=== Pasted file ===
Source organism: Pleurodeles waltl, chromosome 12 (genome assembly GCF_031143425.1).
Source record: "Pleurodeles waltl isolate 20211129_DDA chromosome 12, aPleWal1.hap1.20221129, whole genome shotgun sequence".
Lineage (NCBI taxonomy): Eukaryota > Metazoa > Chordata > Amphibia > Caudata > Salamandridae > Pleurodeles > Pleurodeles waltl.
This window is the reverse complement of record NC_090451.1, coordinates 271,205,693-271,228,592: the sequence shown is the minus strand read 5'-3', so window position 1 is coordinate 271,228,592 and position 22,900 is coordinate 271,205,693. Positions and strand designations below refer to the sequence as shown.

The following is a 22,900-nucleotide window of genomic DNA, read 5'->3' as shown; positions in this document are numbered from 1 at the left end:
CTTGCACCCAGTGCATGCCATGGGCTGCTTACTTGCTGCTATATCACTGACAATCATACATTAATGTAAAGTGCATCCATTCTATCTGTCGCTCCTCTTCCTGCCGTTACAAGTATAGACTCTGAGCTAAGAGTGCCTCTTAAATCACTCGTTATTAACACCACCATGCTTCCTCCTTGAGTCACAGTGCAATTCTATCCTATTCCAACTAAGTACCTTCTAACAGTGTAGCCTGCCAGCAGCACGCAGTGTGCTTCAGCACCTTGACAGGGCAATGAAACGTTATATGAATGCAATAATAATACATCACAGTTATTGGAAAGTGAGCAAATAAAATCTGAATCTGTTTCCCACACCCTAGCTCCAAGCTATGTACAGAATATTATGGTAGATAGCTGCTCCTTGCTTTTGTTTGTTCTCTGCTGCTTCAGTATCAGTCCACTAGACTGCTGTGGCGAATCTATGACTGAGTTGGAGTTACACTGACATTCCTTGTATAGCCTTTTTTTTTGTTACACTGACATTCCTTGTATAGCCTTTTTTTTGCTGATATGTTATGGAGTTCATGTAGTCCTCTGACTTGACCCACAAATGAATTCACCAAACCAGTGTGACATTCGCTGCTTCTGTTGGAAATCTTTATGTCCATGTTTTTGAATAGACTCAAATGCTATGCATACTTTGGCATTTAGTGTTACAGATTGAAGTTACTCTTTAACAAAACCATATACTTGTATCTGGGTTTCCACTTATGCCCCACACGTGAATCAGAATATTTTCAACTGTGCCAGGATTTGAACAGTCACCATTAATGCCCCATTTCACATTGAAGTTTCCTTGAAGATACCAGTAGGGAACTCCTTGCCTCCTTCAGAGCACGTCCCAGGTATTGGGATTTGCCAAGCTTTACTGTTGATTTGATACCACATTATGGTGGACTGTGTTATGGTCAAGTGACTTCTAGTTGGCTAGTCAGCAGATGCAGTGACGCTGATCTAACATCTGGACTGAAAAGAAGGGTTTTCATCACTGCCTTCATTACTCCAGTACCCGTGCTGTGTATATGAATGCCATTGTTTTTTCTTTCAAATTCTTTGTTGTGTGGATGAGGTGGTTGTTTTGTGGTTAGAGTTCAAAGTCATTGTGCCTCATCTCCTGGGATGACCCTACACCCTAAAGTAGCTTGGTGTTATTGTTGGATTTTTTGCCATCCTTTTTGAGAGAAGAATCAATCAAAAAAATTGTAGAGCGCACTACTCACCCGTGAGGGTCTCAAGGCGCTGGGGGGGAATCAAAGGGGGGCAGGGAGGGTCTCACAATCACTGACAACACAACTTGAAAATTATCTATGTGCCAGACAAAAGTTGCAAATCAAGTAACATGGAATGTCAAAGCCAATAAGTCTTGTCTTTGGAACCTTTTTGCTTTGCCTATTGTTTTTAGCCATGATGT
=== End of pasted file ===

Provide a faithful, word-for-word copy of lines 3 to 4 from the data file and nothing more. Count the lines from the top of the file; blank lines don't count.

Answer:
Lineage (NCBI taxonomy): Eukaryota > Metazoa > Chordata > Amphibia > Caudata > Salamandridae > Pleurodeles > Pleurodeles waltl.
This window is the reverse complement of record NC_090451.1, coordinates 271,205,693-271,228,592: the sequence shown is the minus strand read 5'-3', so window position 1 is coordinate 271,228,592 and position 22,900 is coordinate 271,205,693. Positions and strand designations below refer to the sequence as shown.